Op-ed: Amid affordable housing and homelessness crises, NYC invests in luxury developments that stay vacant

It’s time to curb these development projects by doing away with tax incentives like 421-a and section 581 of the New York State Real Property Tax Law.

Gary Hershorn / Contributor

recent report by real estate company Douglas Elliman found that median rental prices in Manhattan, Brooklyn, and Queens have risen above pre-pandemic levels, and in many areas rents are setting price records or near-records. A study using 2017 Census Housing and Vacancy Survey data found that 42% of New York City renters pay more than 30% of their pre-tax income on rent, classifying them as “rent burdened.” And according to the Coalition for The Homeless, a near-record number of 48,482 homeless people a day, including 15,045 homeless children, slept in city shelters in February 2022. 

Clearly, New York is facing dual interconnected crises around affordability and homelessness. More housing is needed, and this housing has to be affordable. However, recent major construction in the city has been dominated by massive luxury condominium developments. 

The units in these developments – like in Hudson Yards or “Billionaires’ Row” luxury towers along 57th Street – feature troubling rates of residential vacancy. Part of what is producing these vacancy rates is a simple lack of demand for this form of luxury unit, resulting in large numbers of unsold units. According to an analysis by brokerage firm Serhant, 44% of condo units in Billionaire’s row had not been sold by August of 2021. 

Another driver of these vacancy rates are condominiums that are owned by foreign or out-of-state investors with few local ties and are rarely occupied. Scholars Jae-Yong Chung and Kevin Carpenter at The Hongik University coined the term “safe havens” to describe major cities like London, New York, and Melbourne that incentivized foreign investment in luxury real estate markets following the 2008 financial crisis, and are now experiencing high rates of vacancy in these luxury markets, applying downwards supply pressure and a strain on affordability on the apartment market as a whole. 

Take Hudson Yards example. The $25 billion development received $6 billion in government funding from a mix of state-level subsidies and the controversial EB-5 visa program. The development hoped to bring luxury retailers and condos to the far upper west side. While multiple phases of construction have been successfully completed, hundreds of condo and office units remain unsold, and the development group has scrapped the initial 2024 completion date for the final phase of the project. Hudson Yards stands as a gilded ghost town, a monument to a foolish model of private-public partnership in housing. Ironically, the development’s signature public art piece, The Vessel, has remained temporarily closed to visitors since January following a string of suicides.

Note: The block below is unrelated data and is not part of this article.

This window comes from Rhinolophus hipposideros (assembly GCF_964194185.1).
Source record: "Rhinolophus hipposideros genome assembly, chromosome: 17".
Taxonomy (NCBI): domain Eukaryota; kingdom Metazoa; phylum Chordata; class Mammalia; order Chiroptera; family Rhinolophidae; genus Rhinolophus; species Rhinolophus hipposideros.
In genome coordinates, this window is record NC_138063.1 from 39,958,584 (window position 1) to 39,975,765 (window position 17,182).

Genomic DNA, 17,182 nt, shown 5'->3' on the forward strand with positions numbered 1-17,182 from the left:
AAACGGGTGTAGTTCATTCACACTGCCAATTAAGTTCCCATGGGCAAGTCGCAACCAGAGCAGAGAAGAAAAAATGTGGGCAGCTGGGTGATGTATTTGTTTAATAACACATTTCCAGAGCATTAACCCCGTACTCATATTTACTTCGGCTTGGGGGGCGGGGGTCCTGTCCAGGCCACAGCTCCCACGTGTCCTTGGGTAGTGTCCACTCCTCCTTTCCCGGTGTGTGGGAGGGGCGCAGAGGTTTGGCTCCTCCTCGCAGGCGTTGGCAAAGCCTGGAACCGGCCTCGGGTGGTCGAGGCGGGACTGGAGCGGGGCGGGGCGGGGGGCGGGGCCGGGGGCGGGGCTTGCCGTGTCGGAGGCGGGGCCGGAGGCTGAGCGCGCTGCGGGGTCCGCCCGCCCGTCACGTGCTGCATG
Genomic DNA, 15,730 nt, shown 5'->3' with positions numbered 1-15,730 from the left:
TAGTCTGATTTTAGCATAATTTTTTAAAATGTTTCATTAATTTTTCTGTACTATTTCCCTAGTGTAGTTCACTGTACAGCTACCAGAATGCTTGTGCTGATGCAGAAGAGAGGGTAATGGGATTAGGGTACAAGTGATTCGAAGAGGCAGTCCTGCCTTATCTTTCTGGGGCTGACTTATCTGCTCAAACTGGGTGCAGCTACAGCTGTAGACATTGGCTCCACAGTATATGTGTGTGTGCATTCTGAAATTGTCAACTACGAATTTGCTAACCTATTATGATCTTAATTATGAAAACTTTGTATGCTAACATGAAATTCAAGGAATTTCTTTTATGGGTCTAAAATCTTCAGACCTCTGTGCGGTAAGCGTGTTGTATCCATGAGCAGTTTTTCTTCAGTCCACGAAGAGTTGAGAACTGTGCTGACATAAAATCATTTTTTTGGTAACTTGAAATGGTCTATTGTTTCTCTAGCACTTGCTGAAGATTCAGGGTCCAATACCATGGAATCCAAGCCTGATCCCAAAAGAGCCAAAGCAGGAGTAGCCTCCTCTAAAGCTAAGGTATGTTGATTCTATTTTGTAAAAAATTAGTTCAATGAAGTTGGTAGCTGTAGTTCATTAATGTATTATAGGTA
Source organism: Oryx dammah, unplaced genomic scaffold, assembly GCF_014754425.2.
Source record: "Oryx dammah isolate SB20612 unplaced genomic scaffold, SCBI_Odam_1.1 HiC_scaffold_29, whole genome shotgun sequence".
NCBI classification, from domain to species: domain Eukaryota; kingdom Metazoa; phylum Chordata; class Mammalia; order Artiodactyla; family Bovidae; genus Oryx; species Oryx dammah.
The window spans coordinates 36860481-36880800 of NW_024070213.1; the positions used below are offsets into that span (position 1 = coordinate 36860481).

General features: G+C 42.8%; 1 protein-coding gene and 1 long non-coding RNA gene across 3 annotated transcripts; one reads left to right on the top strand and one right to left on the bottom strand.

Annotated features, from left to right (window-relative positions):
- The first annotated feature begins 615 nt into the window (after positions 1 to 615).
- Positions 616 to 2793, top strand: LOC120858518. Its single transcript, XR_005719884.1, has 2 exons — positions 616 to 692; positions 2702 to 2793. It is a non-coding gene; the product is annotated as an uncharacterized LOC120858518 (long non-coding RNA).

The city has some options for where to go from here. First, lawmakers in Albany should follow through with eliminating the 421a tax abatement program – which is set to expire in July – that awards tax incentives to new developments. New York City Comptroller Brad Lander released a report on 421-a that called the program “expensive and inefficient” and called for it to be allowed to expire. Further, section 581 of the New York State Real Property Tax Law should be revised or done away with. Section 581 requires condo and co-op units to be appraised as if they were rental properties. A report by New York City Advisory Commission on Property Tax Reform found that this practice results in condos and co-ops being consistently undervalued, resulting in a significant loss of tax revenue via tax breaks to condo developers. Eliminating 421-a and 581 from the tax code would reduce the scale of public funds going to these excessive luxury development projects. 

In addition, cities like Paris and Vancouver have implemented ‘vacancy taxes’, which impose a tax on units that remain vacant for a portion (typically six or nine months) of the year. In Vancouver, this tax is 1% of the property’s value, but in Paris, the tax is 60%. These taxes have caused issues and complications during implementation, but cities have seen benefits like reducing vacancy, curbing speculation, and raising funds for the municipality. New York legislators should learn from the vacancy tax programs in Vancouver and Paris, and consider this form of tax.

Ultimately, curbing publicly subsidized luxury developments and reducing luxury vacancy should be a priority for the City Council, the Mayor’s office, and lawmakers in Albany. Addressing the issue of empty luxury apartments is a necessity in a city that struggles with housing affordability and high rates of homelessness. Eliminating these vacancies would change the purpose of housing development in New York to create space for people to live in, not for the extremely wealthy to park their wealth.